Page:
I had a great guy who tied professionally and could get me super quality bucktails. Unfortunately, he would not tell me where he got them, and more unfortunately he slipped in a stream and died last year. He had some tails with 10" hair. I never saw any like them.

No need for PM's. Don't have a secret source. I've actually collected bucktails from various sources over the years. I tied commercially for many years, and would buy a couple of hundred at a time, then sort thru them. Never found a single source that always had "perfect" tails. I still have a decent stock to tie with. When I bought bucktails, I would look for the tails with the finest texture hair, that gives the best movement, then the longest hair for longer flies. I would combine both to get what I wanted. The flies in the pictures are all tied with hair that is only 4-5 inches long. Just a little of the longer hair is used to give length, and the rest is shorter to provide the profile. The hair is tied along the shank to aid in providing length, longest hair at the rear.

Frankly, I stumbled onto these type of flies for Stripers. I had a client who wanted big flies for South American Peacock Bass, so this is what I came up with. Turned out they worked very well for big Stripers too.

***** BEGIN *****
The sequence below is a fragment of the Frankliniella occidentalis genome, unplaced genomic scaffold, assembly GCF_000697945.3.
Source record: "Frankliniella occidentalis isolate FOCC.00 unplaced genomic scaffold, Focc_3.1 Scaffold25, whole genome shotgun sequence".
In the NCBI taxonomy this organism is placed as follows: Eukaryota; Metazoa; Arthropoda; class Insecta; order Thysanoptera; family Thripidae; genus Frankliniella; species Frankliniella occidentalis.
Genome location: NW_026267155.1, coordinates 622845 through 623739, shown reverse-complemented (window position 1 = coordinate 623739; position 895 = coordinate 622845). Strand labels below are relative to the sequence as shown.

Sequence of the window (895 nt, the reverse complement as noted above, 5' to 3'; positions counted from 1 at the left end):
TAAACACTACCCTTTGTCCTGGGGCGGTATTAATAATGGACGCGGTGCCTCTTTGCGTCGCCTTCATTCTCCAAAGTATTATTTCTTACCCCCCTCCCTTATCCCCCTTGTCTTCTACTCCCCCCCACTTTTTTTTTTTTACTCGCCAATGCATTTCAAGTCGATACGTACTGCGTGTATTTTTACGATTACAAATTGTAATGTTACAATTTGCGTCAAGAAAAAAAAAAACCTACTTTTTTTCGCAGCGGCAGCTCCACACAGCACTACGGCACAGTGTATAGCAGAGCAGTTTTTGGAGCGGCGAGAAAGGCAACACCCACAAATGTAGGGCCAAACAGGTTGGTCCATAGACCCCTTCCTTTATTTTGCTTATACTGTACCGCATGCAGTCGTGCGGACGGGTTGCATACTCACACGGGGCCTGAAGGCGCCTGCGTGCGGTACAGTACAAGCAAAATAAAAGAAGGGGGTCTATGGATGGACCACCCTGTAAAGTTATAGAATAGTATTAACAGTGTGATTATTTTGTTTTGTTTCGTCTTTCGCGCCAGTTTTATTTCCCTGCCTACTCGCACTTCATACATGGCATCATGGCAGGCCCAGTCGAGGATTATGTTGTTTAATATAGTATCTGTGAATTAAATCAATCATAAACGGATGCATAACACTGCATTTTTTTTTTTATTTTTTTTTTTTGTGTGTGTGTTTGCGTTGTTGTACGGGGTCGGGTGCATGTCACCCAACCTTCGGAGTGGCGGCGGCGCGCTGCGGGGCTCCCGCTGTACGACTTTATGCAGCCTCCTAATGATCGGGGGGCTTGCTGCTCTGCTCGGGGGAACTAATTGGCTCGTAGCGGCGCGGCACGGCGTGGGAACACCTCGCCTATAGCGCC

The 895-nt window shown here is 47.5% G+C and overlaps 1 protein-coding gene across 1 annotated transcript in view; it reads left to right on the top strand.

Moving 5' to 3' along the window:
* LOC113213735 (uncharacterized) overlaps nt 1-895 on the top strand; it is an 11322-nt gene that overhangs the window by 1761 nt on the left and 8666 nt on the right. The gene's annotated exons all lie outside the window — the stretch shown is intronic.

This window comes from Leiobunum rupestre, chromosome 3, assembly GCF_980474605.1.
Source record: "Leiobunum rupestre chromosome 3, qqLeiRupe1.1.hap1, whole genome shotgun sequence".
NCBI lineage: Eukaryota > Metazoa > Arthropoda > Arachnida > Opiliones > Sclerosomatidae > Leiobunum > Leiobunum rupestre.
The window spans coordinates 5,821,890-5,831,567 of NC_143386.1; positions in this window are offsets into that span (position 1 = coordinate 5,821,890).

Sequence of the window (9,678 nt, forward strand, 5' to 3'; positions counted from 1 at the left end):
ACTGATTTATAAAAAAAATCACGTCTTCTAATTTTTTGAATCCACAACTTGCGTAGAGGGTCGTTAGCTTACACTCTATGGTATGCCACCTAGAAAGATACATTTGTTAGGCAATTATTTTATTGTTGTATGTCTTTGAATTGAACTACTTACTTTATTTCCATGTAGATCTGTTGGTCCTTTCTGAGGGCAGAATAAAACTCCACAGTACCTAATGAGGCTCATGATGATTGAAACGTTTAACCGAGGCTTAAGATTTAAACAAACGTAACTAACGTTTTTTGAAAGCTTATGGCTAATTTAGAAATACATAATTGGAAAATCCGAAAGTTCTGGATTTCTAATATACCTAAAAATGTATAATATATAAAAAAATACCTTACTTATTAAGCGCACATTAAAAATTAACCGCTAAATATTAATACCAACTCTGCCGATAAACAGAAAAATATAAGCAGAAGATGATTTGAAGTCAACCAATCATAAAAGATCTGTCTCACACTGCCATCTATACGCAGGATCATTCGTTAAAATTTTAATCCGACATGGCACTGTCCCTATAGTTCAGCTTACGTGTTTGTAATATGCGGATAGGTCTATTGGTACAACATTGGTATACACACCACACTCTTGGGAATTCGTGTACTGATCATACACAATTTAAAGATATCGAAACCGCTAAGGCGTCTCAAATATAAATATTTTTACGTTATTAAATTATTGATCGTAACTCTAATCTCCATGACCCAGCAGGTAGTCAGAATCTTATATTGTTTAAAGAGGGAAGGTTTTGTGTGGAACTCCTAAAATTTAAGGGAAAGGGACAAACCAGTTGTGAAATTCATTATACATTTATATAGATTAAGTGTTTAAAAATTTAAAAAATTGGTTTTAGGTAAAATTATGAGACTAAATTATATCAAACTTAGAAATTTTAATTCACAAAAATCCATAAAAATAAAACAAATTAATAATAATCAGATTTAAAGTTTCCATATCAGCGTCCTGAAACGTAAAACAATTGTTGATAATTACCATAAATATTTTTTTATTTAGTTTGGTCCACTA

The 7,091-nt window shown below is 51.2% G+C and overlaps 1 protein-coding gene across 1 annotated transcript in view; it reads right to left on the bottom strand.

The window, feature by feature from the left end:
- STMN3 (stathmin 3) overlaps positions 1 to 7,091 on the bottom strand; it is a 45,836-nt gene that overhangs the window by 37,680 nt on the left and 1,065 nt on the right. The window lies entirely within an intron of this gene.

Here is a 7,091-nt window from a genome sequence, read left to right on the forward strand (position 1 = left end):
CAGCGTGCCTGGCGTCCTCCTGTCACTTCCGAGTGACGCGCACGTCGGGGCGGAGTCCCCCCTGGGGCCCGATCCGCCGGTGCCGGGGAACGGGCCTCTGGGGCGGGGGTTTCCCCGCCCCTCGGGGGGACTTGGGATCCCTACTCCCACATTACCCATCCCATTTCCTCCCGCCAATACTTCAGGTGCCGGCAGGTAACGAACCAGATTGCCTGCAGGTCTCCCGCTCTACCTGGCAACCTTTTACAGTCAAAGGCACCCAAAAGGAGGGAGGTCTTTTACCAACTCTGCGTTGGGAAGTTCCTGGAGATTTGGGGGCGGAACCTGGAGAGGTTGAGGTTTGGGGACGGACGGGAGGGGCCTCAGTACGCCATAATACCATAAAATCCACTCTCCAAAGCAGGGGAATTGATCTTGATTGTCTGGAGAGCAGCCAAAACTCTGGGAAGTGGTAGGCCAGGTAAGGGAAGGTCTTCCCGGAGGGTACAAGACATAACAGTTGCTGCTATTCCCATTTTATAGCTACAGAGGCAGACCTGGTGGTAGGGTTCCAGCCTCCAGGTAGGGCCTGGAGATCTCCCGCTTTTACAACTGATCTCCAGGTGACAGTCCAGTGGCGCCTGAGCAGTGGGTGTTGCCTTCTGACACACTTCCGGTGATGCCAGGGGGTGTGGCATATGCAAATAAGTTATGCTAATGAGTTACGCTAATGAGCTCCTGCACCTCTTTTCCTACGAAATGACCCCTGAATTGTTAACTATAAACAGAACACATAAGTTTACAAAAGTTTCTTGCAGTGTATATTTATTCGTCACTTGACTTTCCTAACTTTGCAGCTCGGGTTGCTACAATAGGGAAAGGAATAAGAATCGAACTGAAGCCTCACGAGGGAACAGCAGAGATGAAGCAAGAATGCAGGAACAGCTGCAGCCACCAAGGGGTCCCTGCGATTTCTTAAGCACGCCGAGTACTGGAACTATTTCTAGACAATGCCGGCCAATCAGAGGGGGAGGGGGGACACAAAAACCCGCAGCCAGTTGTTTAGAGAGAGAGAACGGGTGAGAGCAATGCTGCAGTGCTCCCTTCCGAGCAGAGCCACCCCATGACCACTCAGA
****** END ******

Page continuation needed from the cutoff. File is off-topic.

I tie with synthetics some, but agree with you on natural materials. I much prefer the natural, and good materials are getting harder to find.
 

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Tails with 10" hair is an exception, you were very fortunate to have a source like that. I think the longest I ever recall seeing was about 8", and there wasn't much of it! Like you, I started as a warmwater & tidalwater fly angler. I've done a bit of trout fishing, but don't consider myself a trout angler. I've been tying since I was 11, and I'll be 57 this year. I've learned to make due with what I could get, when I couldn't get what I really needed! Where there's a will, there's always a way! :yes:
 

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Discussion Starter · #10 ·
I never got any of the 10" tails. I think he landed them years ago. The ones he got me had some 5" to 5.5" hair in the middle. The ones you see in fly shops have been picked over many times before you ever see them and you are lucky to get 4" hair.

A bud brought some assorted tails from a butcher shop that had a few with 5" hair but many scrubby ones. The price was right, the butcher gave them to him. If I had a reliable source for 5" hair, I would pay $10 a tail undyed. It is not like I need a huge number. I can only use so many flies and give away about as many as I use.